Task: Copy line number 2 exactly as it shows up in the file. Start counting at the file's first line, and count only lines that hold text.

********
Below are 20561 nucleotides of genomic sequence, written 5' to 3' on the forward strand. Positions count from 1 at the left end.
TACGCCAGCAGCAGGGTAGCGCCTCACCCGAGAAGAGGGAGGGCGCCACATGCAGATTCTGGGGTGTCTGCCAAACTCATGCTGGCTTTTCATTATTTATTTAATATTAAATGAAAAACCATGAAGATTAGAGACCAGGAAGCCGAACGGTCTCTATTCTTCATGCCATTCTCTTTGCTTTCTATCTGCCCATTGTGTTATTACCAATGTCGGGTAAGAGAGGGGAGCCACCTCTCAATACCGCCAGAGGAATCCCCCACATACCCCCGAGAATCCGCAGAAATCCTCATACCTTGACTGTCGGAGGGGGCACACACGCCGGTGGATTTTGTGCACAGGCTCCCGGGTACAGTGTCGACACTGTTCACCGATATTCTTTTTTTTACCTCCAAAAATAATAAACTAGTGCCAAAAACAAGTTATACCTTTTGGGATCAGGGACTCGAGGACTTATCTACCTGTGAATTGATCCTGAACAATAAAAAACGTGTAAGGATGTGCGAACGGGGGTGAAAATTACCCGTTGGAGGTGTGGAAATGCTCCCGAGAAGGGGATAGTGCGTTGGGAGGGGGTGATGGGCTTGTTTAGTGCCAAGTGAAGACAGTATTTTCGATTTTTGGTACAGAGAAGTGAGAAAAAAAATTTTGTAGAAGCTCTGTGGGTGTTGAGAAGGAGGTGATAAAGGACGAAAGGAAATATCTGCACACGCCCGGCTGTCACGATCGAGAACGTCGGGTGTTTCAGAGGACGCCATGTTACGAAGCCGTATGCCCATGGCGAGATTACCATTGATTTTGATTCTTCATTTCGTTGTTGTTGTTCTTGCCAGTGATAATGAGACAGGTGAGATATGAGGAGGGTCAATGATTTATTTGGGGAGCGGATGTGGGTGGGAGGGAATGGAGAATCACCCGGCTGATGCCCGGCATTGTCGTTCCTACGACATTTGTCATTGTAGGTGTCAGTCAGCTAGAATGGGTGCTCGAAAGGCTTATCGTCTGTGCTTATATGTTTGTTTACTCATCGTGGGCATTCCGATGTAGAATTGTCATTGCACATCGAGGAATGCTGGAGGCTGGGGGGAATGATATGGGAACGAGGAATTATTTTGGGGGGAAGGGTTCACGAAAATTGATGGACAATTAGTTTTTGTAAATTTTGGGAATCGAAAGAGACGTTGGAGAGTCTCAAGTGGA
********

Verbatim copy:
TACGCCAGCAGCAGGGTAGCGCCTCACCCGAGAAGAGGGAGGGCGCCACATGCAGATTCTGGGGTGTCTGCCAAACTCATGCTGGCTTTTCATTATTTATTTAATATTAAATGAAAAACCATGAAGATTAGAGACCAGGAAGCCGAACGGTCTCTATTCTTCATGCCATTCTCTTTGCTTTCTATCTGCCCATTGTGTTATTACCAATGTCGGGTAAGAGAGGGGAGCCACCTCTCAATACCGCCAGAGGAATCCCCCACATACCCCCGAGAATCCGCAGAAATCCTCATACCTTGACTGTCGGAGGGGGCACACACGCCGGTGGATTTTGTGCACAGGCTCCCGGGTACAGTGTCGACACTGTTCACCGATATTCTTTTTTTTACCTCCAAAAATAATAAACTAGTGCCAAAAACAAGTTATACCTTTTGGGATCAGGGACTCGAGGACTTATCTACCTGTGAATTGATCCTGAACAATAAAAAACGTGTAAGGATGTGCGAACGGGGGTGAAAATTACCCGTTGGAGGTGTGGAAATGCTCCCGAGAAGGGGATAGTGCGTTGGGAGGGGGTGATGGGCTTGTTTAGTGCCAAGTGAAGACAGTATTTTCGATTTTTGGTACAGAGAAGTGAGAAAAAAAATTTTGTAGAAGCTCTGTGGGTGTTGAGAAGGAGGTGATAAAGGACGAAAGGAAATATCTGCACACGCCCGGCTGTCACGATCGAGAACGTCGGGTGTTTCAGAGGACGCCATGTTACGAAGCCGTATGCCCATGGCGAGATTACCATTGATTTTGATTCTTCATTTCGTTGTTGTTGTTCTTGCCAGTGATAATGAGACAGGTGAGATATGAGGAGGGTCAATGATTTATTTGGGGAGCGGATGTGGGTGGGAGGGAATGGAGAATCACCCGGCTGATGCCCGGCATTGTCGTTCCTACGACATTTGTCATTGTAGGTGTCAGTCAGCTAGAATGGGTGCTCGAAAGGCTTATCGTCTGTGCTTATATGTTTGTTTACTCATCGTGGGCATTCCGATGTAGAATTGTCATTGCACATCGAGGAATGCTGGAGGCTGGGGGGAATGATATGGGAACGAGGAATTATTTTGGGGGGAAGGGTTCACGAAAATTGATGGACAATTAGTTTTTGTAAATTTTGGGAATCGAAAGAGACGTTGGAGAGTCTCAAGTGGA